“Heartbleed” security exploit of OpenSSL causing heartache for millions of internet users. Major websites affected include Yahoo & GitHub, among others. According to the UK Daily Mail:
Heartbleed, so called because it creates a ‘bleeding’ leak of security, is a flaw in OpenSSL, the software used by the majority of websites to keep data secure.
The programme works by encrypting data – such as emails, instant messages, bank details or passwords – making it look like nonsense to hackers.
When a line of communication is secure and information encrypted, the user sees a padlock on the page. When software is active, one computer may send a ‘heartbeat’ – a small packet of data – to check there is still another computer at the other end.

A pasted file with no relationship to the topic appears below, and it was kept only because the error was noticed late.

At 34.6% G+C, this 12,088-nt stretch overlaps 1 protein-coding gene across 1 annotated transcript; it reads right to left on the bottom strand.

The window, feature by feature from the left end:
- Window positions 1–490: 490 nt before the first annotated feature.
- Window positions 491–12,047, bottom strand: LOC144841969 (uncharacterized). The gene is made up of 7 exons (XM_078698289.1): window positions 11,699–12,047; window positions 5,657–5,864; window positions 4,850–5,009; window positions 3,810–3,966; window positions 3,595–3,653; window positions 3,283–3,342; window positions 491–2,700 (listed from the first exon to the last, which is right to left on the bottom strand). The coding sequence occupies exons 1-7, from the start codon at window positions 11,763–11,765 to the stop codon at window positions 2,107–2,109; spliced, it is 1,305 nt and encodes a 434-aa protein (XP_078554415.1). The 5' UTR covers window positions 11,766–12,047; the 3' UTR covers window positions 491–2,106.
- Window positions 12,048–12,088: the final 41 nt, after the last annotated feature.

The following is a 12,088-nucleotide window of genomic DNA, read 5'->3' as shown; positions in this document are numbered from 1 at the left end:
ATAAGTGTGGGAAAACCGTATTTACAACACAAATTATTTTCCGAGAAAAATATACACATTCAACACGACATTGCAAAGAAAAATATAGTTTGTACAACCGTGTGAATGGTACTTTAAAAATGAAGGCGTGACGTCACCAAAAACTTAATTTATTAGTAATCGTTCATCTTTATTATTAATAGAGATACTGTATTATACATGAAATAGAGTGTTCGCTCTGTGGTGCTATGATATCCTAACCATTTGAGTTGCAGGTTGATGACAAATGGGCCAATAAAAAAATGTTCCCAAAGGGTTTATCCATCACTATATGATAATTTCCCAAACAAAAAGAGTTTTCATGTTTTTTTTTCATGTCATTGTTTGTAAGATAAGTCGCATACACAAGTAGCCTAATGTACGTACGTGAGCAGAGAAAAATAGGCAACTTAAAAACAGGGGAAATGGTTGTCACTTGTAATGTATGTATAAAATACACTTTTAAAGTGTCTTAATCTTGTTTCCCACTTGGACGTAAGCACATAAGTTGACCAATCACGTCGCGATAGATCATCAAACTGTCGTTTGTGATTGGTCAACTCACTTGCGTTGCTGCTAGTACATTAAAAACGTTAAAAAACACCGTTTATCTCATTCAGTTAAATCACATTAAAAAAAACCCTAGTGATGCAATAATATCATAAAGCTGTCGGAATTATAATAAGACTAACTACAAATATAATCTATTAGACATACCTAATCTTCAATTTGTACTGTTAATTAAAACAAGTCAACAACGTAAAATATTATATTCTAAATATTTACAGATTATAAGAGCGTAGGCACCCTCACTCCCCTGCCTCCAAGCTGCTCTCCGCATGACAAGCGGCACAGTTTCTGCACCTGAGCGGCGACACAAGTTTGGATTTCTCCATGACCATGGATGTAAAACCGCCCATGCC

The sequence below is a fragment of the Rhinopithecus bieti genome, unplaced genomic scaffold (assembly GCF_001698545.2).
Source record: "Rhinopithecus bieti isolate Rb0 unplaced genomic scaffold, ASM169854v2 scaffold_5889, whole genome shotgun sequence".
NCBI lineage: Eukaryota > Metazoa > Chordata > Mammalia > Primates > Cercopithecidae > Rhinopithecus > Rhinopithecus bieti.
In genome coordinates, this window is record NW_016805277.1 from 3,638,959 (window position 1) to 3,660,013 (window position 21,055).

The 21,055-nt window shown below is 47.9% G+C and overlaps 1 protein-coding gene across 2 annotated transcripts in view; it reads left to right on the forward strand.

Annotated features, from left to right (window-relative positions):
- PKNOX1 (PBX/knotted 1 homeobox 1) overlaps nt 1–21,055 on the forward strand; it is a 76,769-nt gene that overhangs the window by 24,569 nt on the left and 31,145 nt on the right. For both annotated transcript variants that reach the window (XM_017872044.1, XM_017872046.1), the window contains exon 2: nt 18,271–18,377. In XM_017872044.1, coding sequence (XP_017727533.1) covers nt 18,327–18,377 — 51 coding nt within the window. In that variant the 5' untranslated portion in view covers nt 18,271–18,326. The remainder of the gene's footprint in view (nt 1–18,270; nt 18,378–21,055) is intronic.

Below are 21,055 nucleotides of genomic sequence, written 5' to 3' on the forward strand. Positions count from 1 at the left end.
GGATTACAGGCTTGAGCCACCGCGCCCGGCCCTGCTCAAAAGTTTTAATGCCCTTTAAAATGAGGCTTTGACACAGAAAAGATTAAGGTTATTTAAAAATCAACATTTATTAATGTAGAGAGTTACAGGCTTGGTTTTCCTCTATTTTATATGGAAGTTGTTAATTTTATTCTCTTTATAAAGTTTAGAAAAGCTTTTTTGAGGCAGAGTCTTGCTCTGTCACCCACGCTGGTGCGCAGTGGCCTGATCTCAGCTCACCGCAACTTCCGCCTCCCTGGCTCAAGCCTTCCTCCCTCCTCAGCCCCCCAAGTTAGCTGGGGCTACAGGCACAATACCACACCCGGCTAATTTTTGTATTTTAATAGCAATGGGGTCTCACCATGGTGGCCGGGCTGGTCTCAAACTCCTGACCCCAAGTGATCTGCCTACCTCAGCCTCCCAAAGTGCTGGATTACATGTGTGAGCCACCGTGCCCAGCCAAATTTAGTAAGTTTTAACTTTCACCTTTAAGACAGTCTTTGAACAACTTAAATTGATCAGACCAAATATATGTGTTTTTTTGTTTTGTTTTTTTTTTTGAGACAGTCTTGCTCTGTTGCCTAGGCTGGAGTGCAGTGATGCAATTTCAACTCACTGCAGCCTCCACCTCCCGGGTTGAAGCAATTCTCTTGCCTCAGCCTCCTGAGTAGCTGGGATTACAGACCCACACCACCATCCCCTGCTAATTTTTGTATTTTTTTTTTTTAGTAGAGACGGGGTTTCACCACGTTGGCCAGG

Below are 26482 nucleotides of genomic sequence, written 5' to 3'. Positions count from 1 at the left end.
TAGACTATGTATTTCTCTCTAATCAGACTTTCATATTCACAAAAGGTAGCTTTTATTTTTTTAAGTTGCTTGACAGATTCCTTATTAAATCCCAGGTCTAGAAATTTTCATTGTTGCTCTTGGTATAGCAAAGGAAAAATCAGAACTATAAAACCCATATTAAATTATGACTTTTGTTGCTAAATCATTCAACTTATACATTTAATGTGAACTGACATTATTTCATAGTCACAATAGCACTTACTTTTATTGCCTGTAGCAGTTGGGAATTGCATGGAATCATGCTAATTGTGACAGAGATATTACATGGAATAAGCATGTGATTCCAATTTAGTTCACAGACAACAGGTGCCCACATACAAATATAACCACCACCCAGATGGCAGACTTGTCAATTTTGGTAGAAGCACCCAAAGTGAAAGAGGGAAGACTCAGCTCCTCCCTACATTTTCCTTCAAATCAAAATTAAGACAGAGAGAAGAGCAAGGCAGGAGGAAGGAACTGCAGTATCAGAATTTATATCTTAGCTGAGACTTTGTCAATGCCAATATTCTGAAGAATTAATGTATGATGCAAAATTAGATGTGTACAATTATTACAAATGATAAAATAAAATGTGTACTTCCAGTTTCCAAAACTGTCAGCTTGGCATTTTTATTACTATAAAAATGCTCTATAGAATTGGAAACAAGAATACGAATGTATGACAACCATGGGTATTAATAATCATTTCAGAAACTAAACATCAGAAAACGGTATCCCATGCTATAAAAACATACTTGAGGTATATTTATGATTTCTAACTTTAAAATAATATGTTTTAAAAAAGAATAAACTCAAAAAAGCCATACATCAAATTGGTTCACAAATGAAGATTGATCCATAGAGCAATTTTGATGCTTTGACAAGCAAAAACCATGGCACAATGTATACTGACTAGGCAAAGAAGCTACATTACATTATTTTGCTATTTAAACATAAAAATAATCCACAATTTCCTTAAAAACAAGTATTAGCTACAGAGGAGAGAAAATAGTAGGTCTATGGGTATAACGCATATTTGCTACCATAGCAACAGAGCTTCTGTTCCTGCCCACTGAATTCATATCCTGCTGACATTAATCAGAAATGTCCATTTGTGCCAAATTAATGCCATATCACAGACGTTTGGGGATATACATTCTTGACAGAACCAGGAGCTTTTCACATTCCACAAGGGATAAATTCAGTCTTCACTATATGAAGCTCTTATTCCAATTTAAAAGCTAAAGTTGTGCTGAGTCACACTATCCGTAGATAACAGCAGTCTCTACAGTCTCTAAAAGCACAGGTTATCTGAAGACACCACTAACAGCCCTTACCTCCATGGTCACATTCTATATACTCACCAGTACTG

However, a flaw in the programming meant it was possible to trick the computer at the other end by sending it a packet of data that looked like one of these heartbeats. This made it possible for hackers to impersonate the website and steal the encryption keys, revealing the data being sent.
The bug was found simultaneously by a Google security researcher and a small Finnish security firm named Codenomicon and disclosed on Monday night.
Heartbleed SSL domain checkers have been set up by several firms, including Qualys and LastPass. These checkers let users know if the website’s certificates have been updated properly, and provides a secure link to help update the user’s password for that site.
According to an update posted on cNET, the LastPass site now has added automatic validation for any sites their users have previously bookmarked.